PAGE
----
At halftime: Gonzalo Higuaín goal has Argentina up 1-0 over Belgium

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Argentina are doing well to hold on to a one goal lead over Belgium at the break, but a change or two from the Red Devils could well upset the balance. Will the dark horses win out in the end?


8′: Gonzalo Higuaín gets his first goal of the 2014 World Cup, but Lionel Messi is at the heart of it, of course. Messi managed to hold on to the ball even as a mass of red shirts attempted to muscle him off it, eventually slotting through to Ángel di María. His pass bounced off a Belgian defender, dropping to Higuaín who had plenty of space in front of goal in which to volley his shot into the back of Thibaut Courtois’ net.

Other key moments

8′: Argentina take the lead through a goal from Gonzalo Higuaín.

13′: Belgium get their first shot in, but Kevin De Bruyne goes wide.

22′: di María plays a bit of keepy-uppy, avoids two challenges but his flick to Higuaín is intercepted.

26′: De Bruyne’s shot from distance is palmed away by Sergio Romero, but Divock Origi isn’t in a good position to take advantage of the rebound.

33′: di María limps off injured, Enzo Pérez replaces.

40′: Marouane Fellaini fouls Messi three times before the Argentine finally goes down, earning a free kick in a dangerous position. His shot goes just wide, however.

42′: Kevin Mirallas comes close with a header off a Jan Vertonghen cross.


Argentina: Romero; Zabaleta, Demichelis, Garay, Basanta; Biglia, Mascherano, di Maria (Perez 33); Lavezzi, Messi, Higuain

Belgium: Courtois; Alderweireld, Van Buyten, Kompany, Vertonghen; Witsel, Fellaini; De Bruyne, Mirallas, Hazard, Origi

Question for the second half

When will we see the first change from Marc Wilmots?
The Belgium lineup suggests Wilmots was holding back, perhaps hoping to keep Argentina from scoring until deep in the match, when he would then bring in fresh legs in the form of Romelu Lukaku and/or Dries Mertens. But with Belgium chasing the game practically from the first whistle, Wilmots might do well to make at least one change at the restart. Fellaini in particular has disappointed, and it may make sense to haul him off sooner rather than later.

VIDEO: Marco Verratti plays a brilliant pass to Eder for Italy goal

PALERMO, ITALY - SEPTEMBER 06:  Marco Verratti of Italy in action during the UEFA EURO 2016 Qualifier match between Italy and Bulgaria on September 6, 2015 in Palermo, Italy.  (Photo by Claudio Villa/Getty Images)
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Italy took a 1-0 lead over Azerbaijan through the in-form Eder in the 11th minute, but the true leg-work (see what I did there) came from bite-sized midfielder Marco Verratti.

The PSG playmaker pinged a beautiful long ball over the top of the Azerbaijan defense that fell right at the feet of Eder, who let the ball settle itself and touched home confidently past Kamran Arhayev for a 1-0 lead.

The goal is the second of Eder’s national career in just five caps, having scored on debut against Bulgaria back in March. He has six goals in seven matches for Sampdoria so far this Serie A season.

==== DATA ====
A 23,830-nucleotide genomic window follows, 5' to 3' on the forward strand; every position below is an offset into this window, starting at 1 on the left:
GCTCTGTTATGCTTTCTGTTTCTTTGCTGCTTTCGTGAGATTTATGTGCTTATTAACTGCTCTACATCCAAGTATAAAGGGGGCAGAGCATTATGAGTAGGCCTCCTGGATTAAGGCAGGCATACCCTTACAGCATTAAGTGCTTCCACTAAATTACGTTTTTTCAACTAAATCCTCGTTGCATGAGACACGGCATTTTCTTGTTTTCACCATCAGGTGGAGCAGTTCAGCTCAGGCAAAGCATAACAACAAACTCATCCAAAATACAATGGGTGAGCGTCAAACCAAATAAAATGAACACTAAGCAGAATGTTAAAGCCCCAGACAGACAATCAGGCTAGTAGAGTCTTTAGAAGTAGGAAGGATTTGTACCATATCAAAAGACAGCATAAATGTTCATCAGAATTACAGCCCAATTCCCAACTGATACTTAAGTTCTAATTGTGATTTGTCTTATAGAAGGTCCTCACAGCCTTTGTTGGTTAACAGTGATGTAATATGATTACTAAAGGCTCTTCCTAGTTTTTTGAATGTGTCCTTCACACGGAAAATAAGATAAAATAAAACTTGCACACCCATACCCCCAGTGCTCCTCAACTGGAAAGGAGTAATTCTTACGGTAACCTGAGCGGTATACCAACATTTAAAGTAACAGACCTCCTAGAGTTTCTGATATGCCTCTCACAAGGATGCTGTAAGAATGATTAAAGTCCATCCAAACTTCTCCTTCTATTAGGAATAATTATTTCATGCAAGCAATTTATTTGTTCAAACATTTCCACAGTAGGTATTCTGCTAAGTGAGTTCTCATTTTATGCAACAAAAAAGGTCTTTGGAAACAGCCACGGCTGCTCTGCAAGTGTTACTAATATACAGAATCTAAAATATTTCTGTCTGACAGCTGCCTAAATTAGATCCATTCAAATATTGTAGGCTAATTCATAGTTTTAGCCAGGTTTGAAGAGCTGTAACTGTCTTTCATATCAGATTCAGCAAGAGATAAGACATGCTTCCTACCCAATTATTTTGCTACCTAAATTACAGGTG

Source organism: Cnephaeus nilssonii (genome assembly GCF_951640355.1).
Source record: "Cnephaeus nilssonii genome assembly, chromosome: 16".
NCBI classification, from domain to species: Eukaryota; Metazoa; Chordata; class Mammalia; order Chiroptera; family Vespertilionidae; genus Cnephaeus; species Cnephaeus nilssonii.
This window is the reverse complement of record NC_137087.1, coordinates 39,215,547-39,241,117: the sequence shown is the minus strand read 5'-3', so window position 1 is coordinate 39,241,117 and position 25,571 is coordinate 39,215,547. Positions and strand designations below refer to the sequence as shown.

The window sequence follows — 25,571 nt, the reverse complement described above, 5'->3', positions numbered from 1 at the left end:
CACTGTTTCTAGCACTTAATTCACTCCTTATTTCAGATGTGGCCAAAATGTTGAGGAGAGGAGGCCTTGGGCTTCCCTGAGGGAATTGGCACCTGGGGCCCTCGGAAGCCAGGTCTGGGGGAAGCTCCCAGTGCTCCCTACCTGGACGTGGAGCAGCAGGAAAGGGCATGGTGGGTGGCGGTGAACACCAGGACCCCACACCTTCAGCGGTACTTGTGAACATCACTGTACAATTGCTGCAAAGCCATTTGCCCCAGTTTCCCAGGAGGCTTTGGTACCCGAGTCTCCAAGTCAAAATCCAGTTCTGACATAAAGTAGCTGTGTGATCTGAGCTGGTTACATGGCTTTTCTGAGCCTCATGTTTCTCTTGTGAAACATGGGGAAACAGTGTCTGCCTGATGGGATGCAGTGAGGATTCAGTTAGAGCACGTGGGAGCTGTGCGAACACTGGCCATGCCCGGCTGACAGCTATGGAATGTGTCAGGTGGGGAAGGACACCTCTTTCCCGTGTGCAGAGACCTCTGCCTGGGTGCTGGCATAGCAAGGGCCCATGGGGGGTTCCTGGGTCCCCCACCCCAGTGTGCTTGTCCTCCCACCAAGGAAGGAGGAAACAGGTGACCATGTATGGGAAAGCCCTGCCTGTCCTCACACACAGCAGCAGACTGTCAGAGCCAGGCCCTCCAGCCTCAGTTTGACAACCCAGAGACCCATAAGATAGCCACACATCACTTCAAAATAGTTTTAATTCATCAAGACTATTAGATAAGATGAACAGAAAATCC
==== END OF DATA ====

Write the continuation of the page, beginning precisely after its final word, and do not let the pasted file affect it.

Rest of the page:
Italy needs three points in this match to ensure qualification to Euro 2016. A win would guarantee them a place in the field, while anything less would mean there is work to do in the final match on Tuesday against Norway.


Later in the match, Stephan El Shaarawy gave Italy a 2-1 lead just before halftime, his second career international goal and his first since September of 2012 which came in his third career start.

Agent: Liverpool contacted Klopp only after Rodgers firing

LIVERPOOL, ENGLAND - OCTOBER 09:  Jurgen Klopp arrives to be unveiled as the new manager of Liverpool FC at a press conference at Anfield on October 9, 2015 in Liverpool, England.  (Photo by Alex Livesey/Getty Images)
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As soon as Brendan Rodgers was dismissed by Liverpool on Sunday, Jurgen Klopp’s name was tossed around as the likely successor to the then-vacant Liverpool managerial position.

However, according to Klopp’s representatve Marc Kosicke, Liverpool did not make contact with the German until after Rodgers had been officially let go.

“The first call from Liverpool came after the dismissal as coach of Rodgers,” Kosicke told Bild. “Before Liverpool there were naturally quite a few inquiries. But Jurgen always asked me not to take it any further.”

Club management was less committal than Klopp’s rep, but did say they had their eye on the German for some time. “We have learned to keep certain matters confidential. We had a meeting recently with Jurgen that he has talked about and I don’t want to talk too much about these conversations. But we have thought about him for a long time and everyone who knows football knows he is an outstanding manager.”

It’s relatively hard to believe Liverpool would have canned Rodgers without knowing for sure that a top-level target such as Klopp or Carlo Ancelotti were on board to replace him. It also would mean discussions of the contract terms and logistics would have moved at lightning speed, with just four days between the Rodgers dismissal and Klopp’s official unveiling.